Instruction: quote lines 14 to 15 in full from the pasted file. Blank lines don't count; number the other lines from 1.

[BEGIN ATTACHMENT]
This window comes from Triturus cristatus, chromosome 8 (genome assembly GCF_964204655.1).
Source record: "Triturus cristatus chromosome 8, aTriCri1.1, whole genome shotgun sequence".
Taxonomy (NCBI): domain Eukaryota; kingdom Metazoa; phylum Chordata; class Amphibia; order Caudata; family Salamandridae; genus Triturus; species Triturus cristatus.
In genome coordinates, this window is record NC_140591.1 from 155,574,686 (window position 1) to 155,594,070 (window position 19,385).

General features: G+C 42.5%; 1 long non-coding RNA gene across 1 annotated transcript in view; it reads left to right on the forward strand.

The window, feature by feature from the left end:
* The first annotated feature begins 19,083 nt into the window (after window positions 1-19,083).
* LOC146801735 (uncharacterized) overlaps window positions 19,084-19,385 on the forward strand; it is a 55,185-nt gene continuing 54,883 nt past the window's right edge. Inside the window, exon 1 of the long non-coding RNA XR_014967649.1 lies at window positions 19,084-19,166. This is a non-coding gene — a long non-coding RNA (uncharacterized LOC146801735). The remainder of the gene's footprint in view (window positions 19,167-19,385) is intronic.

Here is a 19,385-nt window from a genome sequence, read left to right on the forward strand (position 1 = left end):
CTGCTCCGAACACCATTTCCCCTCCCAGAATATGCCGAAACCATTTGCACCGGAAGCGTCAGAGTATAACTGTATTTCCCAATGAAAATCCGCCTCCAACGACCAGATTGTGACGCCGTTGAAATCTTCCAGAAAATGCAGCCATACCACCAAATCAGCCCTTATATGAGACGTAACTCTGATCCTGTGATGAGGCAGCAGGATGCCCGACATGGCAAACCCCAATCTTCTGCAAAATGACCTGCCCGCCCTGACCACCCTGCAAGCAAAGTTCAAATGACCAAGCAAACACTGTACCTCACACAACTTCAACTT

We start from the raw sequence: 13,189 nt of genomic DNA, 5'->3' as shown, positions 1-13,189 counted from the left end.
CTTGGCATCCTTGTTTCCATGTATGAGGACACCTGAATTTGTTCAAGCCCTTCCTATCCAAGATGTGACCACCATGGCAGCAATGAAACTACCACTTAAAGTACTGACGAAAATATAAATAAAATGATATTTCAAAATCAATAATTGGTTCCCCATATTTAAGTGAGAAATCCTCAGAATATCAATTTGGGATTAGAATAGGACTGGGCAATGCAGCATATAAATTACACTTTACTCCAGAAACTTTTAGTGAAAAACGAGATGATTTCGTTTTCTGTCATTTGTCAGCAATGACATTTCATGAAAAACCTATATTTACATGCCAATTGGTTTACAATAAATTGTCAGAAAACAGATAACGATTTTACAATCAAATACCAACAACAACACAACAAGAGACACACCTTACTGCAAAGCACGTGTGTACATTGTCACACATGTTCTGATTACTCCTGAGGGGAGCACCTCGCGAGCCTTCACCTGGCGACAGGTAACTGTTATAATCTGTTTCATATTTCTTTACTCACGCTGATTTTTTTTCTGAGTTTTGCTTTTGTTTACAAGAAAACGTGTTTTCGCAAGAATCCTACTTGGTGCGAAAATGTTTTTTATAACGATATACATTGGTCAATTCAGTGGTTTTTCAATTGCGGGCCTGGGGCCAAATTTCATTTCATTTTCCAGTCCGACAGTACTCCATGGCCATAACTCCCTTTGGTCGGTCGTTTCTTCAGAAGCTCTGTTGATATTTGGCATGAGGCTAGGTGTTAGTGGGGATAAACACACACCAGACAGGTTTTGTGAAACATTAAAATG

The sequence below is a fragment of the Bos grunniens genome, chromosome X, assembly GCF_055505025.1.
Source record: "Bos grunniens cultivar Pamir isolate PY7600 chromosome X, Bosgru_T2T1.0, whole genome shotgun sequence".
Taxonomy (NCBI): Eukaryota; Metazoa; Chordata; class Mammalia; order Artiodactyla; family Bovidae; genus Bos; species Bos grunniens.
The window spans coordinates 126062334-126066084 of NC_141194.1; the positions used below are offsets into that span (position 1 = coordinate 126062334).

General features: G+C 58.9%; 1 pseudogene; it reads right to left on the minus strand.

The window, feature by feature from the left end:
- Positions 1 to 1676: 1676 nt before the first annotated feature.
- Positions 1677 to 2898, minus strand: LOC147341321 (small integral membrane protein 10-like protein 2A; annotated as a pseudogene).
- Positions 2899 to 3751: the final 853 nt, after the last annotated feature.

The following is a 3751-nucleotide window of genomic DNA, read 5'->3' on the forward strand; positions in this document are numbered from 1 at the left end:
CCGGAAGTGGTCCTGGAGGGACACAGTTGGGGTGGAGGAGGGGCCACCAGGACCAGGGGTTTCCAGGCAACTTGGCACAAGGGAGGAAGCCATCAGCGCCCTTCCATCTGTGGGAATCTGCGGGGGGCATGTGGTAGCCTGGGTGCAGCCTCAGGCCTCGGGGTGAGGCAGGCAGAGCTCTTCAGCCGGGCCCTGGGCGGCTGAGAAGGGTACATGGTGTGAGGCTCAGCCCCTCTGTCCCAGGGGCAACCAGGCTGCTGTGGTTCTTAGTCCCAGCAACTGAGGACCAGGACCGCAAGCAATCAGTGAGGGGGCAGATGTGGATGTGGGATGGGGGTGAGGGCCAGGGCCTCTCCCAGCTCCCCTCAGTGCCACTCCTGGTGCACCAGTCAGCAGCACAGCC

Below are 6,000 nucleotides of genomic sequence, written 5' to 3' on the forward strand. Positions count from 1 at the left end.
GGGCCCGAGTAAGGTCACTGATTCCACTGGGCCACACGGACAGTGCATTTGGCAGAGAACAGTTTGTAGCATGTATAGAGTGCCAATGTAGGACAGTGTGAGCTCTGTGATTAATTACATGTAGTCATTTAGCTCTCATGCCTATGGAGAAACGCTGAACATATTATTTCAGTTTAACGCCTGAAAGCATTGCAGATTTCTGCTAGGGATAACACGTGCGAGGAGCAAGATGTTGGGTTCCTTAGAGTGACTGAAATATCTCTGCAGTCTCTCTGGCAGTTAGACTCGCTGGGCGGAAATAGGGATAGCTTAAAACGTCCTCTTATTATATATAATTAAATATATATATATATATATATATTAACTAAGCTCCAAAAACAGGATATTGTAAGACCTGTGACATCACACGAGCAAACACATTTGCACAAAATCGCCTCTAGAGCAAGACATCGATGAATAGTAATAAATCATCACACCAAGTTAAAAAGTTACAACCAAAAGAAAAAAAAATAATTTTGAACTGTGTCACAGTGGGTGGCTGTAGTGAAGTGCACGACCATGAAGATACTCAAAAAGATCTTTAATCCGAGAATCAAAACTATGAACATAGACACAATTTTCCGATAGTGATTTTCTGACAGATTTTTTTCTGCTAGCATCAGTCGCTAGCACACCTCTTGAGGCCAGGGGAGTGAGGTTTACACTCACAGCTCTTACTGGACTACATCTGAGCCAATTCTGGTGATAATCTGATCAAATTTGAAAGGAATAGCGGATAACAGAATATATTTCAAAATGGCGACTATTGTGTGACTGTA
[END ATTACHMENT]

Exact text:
Source record: "Bos grunniens cultivar Pamir isolate PY7600 chromosome X, Bosgru_T2T1.0, whole genome shotgun sequence".
Taxonomy (NCBI): Eukaryota; Metazoa; Chordata; class Mammalia; order Artiodactyla; family Bovidae; genus Bos; species Bos grunniens.